Dispatches > Quick Takes

Quick Takes

"Quick Takes" Continued...

Issue: "O Jerusalem," April 10, 2010

Produce the body

Cynthia Lacy of Treasure Island, Fla., had a simple request for the telecom giant Verizon after her father died in June: Please shut off his telephone service. Lacy even sent the company a copy of her father's death certificate, but Lacy said customer service agents told her that she needed her father's secret PIN number to shut off service. Even after Lacy explained to agents that she couldn't exactly ask her deceased father for his PIN number, Verizon refused to help. "Well, there's nothing else I can do for you," Lacy said a representative told her before laughing and hanging up. Higher-ups at Verizon eventually sided with Lacy, but only after she took her complaint to the local newspaper. The company said it has disciplined and placed in coaching the offending customer service representative.

Colonial power

After a dozen years and nearly $300,000, officials in the United Kingdom are still not able to declare victory over the island's last remaining colony of termites. British authorities discovered the colony in two infested homes in North Devon in 1998. Scientists tasked with eradicating the island's only termite infestation said the wood-devouring creatures probably arrived in Great Britain aboard a potted plant shipped from the Canary Islands. The scientists spent 12 years and hundreds of thousands of dollars to finish off the North Devon termites, treating the colony with growth-inhibiting chemicals that would prevent them from reproducing. But despite years of silence from the wood-eating bugs, a new colony has sprung up in the same location. The scientists say the new termites are probably from a subterranean splinter colony that avoided the original chemical attack.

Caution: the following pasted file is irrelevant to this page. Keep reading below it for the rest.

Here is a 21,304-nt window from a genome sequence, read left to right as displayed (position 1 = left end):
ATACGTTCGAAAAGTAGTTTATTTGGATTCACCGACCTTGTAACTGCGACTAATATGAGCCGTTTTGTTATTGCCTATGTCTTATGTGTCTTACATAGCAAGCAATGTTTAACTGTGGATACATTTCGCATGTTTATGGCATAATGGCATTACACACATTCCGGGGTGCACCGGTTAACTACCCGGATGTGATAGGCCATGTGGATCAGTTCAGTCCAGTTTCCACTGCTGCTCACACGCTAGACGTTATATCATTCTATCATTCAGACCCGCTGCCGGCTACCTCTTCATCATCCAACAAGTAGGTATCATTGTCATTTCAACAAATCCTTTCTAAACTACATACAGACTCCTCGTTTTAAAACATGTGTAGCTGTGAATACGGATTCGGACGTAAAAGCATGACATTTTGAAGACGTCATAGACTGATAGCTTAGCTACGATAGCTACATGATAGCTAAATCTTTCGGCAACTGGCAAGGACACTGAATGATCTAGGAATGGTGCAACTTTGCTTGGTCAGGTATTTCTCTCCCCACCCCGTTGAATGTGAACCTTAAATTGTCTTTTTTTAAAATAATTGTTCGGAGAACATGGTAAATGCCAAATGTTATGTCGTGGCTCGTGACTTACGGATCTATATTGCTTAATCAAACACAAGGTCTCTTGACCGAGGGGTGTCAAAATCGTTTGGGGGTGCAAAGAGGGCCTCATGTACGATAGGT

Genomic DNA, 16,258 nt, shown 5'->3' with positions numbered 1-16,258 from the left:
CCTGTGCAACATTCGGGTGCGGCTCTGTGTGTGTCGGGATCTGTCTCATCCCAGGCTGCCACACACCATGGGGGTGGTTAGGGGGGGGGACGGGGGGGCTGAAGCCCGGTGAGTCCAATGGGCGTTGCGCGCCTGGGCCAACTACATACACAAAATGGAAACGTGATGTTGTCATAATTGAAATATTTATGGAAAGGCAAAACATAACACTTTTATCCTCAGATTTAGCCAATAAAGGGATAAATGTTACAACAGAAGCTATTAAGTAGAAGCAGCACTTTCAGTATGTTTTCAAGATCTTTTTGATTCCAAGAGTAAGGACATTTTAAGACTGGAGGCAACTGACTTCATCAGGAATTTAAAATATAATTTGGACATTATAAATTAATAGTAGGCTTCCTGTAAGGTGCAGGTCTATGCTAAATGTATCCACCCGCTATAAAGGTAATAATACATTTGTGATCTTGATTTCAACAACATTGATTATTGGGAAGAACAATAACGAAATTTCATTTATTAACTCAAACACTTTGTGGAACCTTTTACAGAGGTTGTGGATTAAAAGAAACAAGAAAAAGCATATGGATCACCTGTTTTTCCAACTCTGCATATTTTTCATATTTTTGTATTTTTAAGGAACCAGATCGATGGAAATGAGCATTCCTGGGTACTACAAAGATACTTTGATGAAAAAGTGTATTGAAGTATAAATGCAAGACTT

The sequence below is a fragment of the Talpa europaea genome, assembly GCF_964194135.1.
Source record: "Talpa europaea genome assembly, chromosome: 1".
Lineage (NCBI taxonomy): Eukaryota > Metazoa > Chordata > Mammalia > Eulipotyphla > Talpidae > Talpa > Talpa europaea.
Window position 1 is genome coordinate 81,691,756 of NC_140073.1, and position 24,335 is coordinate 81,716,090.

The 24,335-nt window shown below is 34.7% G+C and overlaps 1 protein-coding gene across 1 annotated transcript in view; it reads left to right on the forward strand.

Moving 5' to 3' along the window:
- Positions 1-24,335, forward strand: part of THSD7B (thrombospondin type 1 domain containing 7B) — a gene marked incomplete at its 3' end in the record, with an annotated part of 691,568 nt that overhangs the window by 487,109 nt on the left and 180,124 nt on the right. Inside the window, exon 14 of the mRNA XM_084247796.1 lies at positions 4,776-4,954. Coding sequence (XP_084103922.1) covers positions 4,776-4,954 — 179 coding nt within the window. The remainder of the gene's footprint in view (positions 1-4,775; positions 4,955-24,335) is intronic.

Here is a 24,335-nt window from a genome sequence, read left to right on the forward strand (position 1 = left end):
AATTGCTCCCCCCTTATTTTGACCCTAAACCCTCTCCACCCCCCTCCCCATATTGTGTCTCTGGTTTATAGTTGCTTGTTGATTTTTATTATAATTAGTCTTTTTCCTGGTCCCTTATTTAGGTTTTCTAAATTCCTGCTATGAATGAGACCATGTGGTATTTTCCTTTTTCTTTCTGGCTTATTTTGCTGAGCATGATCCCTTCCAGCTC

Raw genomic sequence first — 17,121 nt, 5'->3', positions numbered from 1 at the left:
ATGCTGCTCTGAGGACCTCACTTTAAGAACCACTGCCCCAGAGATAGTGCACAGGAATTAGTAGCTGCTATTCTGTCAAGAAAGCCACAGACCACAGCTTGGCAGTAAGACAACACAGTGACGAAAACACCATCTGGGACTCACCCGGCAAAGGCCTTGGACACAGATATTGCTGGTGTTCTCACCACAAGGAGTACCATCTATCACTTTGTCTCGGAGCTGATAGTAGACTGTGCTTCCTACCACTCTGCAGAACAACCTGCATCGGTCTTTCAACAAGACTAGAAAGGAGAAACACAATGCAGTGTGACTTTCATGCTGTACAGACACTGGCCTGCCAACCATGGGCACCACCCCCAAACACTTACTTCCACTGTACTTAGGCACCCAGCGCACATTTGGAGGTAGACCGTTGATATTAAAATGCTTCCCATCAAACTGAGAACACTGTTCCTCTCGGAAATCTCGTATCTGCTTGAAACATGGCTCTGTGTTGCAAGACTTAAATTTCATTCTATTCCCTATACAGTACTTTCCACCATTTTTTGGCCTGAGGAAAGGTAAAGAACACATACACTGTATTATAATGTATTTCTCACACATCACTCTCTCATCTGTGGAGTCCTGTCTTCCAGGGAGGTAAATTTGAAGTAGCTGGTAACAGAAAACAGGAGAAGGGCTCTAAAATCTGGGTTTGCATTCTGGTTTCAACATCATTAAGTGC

Watch out

Most high-end watches feature precious metals or elaborate designs. The Swiss watchmaker Artya went in the opposite direction: The company's Coprolite watch boasts a face made of fossilized dinosaur feces. "A relic of the Jurassic period," says an Artya press release, "it has taken millions of years for this organic substance to embrace its present warm and matchless tints." The price tag for the "dinosaur dung watch": $11,290.

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